If the Gambian leader thought severing diplomatic relations with Taipei will send Beijing scurrying to fill the diplomatic void, he seemed to have overplayed his hand. The break-up has huge fiscal implications for Gambia’s 2014 Budget which is why I think Jammeh would probably like to have this one back despite the initial rebuff of Ambassador Shih’s mission to Banjul last week to try to get Jammeh to reconsider his decision. Here’s why.
The decision by Jammeh obviously took no account of the cross-straits politics that had changed appreciably with the election of Ma Ying-jeou, President of the ROC in May 2008. Ma’s “flexible diplomacy” policy encourages cross-straits trade in exchange for ‘diplomatic space’ for Taiwan. The new policy tries to put aside the diplomatic tit-for-tat that had been the norm where Taiwan and Beijing competed fiercely, even for the limited diplomatic space Taiwan had to operate.
The ruling Kuomintang Party’s (KMT) flexible diplomacy policy compares starkly and favorably with Taipei’s major trading partners like the United States, Japan and the European Union than the opposition Democratic Progressive Party (DPP) whose policies towards China are more confrontational. The KMT’s approach is to engage China while DPP’s approach is more confrontational, and strives for independence from China. It appears that China would prefer to engage Taiwan, diplomatically, by maintaining the current atmosphere than to upset the current arrangement. The benefit-cost analysis outcome favors Taipei over Banjul until, as this blog suggested earlier, that Jammeh can sell China the idea that The Gambia is awash with crude oil.
Taiwan’s trading partners see the positive aspect of the new “flexible diplomacy” policy of the KTM which has brought stability, until the break-up with Banjul, in the diplomatic tussle between the cross-strait rivals. An American Think Tank has conducted a study that strongly recommends that the United States use its diplomatic muscle to change the rules of some international organization that will allow for more participation of Taiwan in the international stage. There are active promoters of this approach to creating increased diplomatic space for Taiwan, and Mo’s policy of ‘flexible diplomacy’ with China has made this new diplomatic push possible. Unfortunately, the shifting diplomatic landscape and the changing cross-straits politics did not enter Jammeh’s calculus.
Jammeh’s character and personality are also becoming increasingly important factors in the conduct of future diplomacy, especially following his abrupt decisions to withdraw from the Commonwealth without a referendum or Parliamentary approval and the Taiwan fiasco. And as more details emerge from hearings in the Taiwanese Legislature. For instance, from the prepared statement for the Foreign Minister to the Foreign and National Defense Committee of the Legislature, we now know that Jammeh did set a deadline for Taiwanese to meet his financial demands which has been reported to be $ 10 million in cash.
We also know from the Minister’s report that Jammeh claimed that the money was for “national security” purposes. When Taiwan failed to meet his deadline, he “became discontented with Taipei.” Jammeh never provided details about his request for extra aid. The report to the Legislative Committee by the Foreign Minister attributed the break-up to the “idiosyncrasy and misunderstandings about the Republic of China (ROC) in the process of seeking financial aid.”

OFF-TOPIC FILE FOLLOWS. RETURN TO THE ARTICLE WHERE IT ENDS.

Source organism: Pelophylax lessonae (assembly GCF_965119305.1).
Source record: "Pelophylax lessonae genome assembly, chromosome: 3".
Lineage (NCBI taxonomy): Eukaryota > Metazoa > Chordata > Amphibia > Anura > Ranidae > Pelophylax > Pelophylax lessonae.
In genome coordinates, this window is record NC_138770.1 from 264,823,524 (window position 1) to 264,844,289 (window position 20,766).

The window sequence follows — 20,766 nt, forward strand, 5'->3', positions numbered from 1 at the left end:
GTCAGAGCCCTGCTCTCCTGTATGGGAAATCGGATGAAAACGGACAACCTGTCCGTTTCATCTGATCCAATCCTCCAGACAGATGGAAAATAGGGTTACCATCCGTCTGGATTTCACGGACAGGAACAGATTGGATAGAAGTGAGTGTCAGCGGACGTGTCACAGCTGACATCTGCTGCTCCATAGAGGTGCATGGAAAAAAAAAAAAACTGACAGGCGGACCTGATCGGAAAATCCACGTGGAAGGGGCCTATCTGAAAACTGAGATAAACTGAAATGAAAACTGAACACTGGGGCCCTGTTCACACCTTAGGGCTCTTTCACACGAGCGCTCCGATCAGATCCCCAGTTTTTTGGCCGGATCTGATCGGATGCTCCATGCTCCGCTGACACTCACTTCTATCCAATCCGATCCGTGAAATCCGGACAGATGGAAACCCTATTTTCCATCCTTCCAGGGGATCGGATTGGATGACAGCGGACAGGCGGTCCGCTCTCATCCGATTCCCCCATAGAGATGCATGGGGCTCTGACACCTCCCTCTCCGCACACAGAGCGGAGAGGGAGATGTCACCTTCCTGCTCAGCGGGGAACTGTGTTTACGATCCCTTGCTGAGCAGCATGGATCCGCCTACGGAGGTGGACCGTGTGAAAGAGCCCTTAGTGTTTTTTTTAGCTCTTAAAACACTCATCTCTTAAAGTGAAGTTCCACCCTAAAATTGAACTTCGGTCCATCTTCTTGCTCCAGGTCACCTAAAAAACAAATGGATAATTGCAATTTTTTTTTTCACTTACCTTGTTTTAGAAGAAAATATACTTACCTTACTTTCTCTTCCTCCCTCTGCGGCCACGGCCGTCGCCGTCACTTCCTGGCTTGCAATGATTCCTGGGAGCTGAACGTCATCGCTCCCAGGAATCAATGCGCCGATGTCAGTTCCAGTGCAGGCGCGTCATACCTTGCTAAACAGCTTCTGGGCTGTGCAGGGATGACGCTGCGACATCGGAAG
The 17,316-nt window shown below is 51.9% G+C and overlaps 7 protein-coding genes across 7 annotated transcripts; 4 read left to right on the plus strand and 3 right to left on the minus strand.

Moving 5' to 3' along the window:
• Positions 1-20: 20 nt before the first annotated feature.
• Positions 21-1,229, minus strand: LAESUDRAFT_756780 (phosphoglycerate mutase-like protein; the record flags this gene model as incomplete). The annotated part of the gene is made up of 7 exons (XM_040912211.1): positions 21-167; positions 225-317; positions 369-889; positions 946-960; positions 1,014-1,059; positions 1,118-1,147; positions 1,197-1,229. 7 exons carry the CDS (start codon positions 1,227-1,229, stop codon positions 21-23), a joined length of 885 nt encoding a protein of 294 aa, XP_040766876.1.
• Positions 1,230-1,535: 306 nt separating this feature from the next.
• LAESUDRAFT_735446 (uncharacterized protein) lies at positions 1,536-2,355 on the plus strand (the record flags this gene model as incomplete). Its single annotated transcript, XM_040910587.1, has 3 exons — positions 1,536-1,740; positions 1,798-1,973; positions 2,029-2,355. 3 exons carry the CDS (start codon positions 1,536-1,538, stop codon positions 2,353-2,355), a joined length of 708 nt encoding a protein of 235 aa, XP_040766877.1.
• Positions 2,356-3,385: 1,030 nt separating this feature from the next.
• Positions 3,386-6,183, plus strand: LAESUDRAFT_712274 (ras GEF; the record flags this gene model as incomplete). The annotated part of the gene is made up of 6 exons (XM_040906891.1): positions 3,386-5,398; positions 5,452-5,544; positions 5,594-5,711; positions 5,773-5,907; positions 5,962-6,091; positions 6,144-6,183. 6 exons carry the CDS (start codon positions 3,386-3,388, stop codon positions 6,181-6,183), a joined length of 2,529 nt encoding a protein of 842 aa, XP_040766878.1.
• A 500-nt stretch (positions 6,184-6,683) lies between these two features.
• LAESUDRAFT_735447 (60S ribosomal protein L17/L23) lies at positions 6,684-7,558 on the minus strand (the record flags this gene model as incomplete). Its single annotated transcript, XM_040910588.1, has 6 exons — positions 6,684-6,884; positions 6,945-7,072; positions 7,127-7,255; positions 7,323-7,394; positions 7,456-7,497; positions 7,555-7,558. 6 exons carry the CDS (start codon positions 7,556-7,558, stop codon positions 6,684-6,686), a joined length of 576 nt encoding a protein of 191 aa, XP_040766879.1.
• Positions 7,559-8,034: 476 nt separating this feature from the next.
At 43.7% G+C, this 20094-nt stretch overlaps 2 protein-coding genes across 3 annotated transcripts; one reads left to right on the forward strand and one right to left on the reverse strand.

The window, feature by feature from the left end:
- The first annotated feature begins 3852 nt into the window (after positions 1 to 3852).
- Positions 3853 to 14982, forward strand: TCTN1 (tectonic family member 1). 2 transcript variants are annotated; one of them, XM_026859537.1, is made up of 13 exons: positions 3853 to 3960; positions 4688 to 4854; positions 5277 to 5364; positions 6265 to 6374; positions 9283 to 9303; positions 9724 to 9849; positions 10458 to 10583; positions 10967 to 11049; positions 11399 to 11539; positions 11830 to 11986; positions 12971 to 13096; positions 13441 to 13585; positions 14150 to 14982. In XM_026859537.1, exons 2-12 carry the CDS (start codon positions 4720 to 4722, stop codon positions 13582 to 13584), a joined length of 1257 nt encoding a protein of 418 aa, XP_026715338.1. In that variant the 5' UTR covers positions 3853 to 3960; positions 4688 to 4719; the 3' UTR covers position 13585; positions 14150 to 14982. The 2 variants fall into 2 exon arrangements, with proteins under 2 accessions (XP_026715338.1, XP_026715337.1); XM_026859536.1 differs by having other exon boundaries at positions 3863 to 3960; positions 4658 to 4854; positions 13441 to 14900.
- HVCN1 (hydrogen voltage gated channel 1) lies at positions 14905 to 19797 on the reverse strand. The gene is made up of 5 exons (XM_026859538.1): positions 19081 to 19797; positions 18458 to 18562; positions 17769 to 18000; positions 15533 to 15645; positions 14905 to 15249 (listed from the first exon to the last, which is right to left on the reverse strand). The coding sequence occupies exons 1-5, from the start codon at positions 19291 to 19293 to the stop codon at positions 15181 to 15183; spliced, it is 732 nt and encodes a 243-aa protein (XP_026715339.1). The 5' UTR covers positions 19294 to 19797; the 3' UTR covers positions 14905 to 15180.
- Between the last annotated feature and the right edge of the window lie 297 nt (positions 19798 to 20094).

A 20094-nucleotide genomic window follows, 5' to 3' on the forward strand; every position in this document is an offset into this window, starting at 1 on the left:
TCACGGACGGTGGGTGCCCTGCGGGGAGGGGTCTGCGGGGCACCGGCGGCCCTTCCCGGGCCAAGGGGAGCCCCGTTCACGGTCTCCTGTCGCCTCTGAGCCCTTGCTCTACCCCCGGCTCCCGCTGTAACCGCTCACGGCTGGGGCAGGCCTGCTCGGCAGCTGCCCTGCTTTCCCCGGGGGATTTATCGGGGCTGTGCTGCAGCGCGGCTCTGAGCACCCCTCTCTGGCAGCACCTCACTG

To help us understand what was going on, we will attempt to re-construct the timeline. According to initial statements of the Taiwanese Ministry of Foreign Affairs, Jammeh made the demand in January 2013 in the sum of $ 10 million to be delivered in cash and without a receipt so that the transaction cannot be traced to him. We are just now learning that he did give Taiwan a deadline. What is not evident is when the deadline or ultimatum was given to the Taiwanese. Was it before he delivered his 68th Session of the United Nations General Assembly on 27th September 2013 or immediately after when he, again, called upon the United Nations to reassess its policy towards the Republic of China (Taiwan). He expressed his concern that “23 million hard-working, peace-loving people of that great country continued to be ignored.”
Jammeh proceeded in the same speech to describe the Taiwan government as a “democratically-elected government…the only legitimate government that defends the interest of the people of Taiwan. With all these great human and democratic values and attributes of Taiwan, Jammeh wondered why Taiwan was “not a member to the vital organs of this global body to contribute their share in search for (global) solutions to…problems.” He delivered his UN speech on 27th September 2013. He withdrew Gambia’s membership to the Commonwealth on 2nd October or 3 days after he returned from his UN trip. He severed ties with Taiwan 15th November 2013 or 54 days after speaking glowingly of Taiwan before the world which speaks volumes of the character of the man. Was the Commonwealth withdrawal a warning shot to Taiwan that Jammeh meant business in carrying out his threat, assuming that Jammeh did, indeed, issue an ultimatum to Taiwan. We will continue to follow the story
Beijing is also following events as they unfold, especially from the Taipei end. Banjul, as always, will stay mute or spew disinformation and twisted logic to keep Gambians in the dark and to deceive its diplomatic partners. Ask Taiwan about Jammeh’s deceitfulness. This is the nature of the idiosyncratic Gambian leader whose mental state is increasingly becoming a matter for concern. As we’ve said before, we will still maintain that China will continue to stay on the sidelines as the diplomatic kerfuffle plays out.